Tuesday 20 February 2018

UK banks 'at risk' to rapidly rising global rates, says King

Huw Jones and David Milliken

THE Bank of England (BoE) warned banks and borrowers yesterday about risks from a potential abrupt rise in global interest rates, and said banks might need to further bolster their capital cushions to protect against this.

The past week has seen a sharp rise in global bond yields since US Federal Reserve chairman Ben Bernanke said that the US central bank may scale back bond purchases later this year.

BoE Governor Mervyn King said on Tuesday that markets had "jumped the gun" in their sharp reaction to Bernanke's comments, but the BoE's half-yearly Financial Stability Report said more bond yield rises could hurt UK banks, insurers and borrowers.

INVESTIGATION

The BoE said that it had ordered an investigation into the vulnerability of Britain's financial institutions and borrowers to higher interest rates, to report back by September to its new risk watchdog, the Financial Policy Committee.

"Financial institutions and markets are also vulnerable to an abrupt rise in global interest rates. And some UK borrowers remain highly indebted, which could result in losses for UK banks," the FPC said.

The 11-member FPC gained legal powers to set capital requirements for banks in April after operating on an interim basis for the previous two years, and just a week ago it ordered five banks to raise £13bn of extra capital.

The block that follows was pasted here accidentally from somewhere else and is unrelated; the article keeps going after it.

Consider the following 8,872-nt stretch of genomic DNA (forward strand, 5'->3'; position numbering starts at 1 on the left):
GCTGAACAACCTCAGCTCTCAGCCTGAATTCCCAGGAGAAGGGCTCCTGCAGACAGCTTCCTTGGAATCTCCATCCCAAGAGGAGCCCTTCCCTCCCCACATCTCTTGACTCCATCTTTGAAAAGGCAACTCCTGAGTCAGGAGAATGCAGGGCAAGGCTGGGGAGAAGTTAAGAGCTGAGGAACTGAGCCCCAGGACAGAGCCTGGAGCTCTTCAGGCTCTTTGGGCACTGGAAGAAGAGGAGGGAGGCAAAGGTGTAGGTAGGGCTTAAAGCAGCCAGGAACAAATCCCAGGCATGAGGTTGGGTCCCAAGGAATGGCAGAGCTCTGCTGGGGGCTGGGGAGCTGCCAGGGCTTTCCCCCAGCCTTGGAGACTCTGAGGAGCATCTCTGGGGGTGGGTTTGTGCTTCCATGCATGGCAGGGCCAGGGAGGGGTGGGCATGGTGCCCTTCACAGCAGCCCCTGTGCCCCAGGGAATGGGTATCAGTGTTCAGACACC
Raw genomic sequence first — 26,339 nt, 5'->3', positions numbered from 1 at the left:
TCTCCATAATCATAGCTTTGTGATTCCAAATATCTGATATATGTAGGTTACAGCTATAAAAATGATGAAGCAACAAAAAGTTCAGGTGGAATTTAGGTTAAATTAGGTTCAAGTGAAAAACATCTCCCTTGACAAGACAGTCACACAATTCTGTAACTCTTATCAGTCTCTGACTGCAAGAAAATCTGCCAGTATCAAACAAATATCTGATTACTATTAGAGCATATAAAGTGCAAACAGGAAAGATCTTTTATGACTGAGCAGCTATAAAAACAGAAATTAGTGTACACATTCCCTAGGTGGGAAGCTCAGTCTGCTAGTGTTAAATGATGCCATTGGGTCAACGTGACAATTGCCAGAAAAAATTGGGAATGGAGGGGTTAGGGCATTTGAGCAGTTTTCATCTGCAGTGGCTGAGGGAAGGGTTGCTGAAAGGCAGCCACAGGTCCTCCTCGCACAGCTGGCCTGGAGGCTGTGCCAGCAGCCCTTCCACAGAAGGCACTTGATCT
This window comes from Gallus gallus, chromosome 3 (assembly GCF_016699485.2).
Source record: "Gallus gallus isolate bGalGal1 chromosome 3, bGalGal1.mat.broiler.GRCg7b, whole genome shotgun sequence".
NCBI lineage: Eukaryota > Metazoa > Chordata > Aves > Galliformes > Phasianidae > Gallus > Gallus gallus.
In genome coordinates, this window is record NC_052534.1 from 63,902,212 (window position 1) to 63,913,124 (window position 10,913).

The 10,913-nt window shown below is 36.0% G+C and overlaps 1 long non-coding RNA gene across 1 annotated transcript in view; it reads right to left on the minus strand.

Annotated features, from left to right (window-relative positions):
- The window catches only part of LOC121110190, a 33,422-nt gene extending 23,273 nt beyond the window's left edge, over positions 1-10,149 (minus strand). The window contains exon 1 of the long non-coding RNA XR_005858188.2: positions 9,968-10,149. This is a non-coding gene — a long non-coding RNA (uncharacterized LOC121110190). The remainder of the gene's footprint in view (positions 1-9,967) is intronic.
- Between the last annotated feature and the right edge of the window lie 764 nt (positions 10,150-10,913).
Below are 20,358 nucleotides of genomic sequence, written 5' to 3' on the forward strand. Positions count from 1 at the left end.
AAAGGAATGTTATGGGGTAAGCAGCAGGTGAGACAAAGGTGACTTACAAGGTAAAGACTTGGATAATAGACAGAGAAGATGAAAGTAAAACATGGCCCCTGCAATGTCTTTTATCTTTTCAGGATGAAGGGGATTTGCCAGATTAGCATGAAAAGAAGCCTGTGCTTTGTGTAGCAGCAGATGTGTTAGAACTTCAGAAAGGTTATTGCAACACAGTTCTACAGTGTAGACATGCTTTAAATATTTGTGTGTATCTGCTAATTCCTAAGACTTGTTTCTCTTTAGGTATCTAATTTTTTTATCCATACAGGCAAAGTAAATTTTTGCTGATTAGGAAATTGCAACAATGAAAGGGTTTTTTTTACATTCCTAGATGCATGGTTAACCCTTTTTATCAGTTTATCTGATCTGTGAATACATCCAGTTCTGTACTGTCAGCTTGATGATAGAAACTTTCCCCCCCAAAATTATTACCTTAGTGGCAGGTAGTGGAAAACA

Privately bankers complain that higher capital requirements and limits on leverage are hampering their ability to lend, but this is strongly disputed by the BoE, which says healthier long-term capital levels make it cheaper for banks to borrow.

Yesterday also saw the BoE allow banks to scale back some of the short-term cash they hold against shocks to encourage more lending to the economy.

Nonetheless, on Tuesday, BoE Governor Mervyn King, making probably his final public comments before retiring, accused British banks of lobbying senior politicians to undermine a new system of financial regulation.

In its first formal response to the remit given to it by finance minister George Osborne, the FPC said it saw no contradiction between its calls for higher capital and Mr Osborne's request that it paid heed to the impact of its actions on short-term economic growth. (Reuters)

Irish Independent

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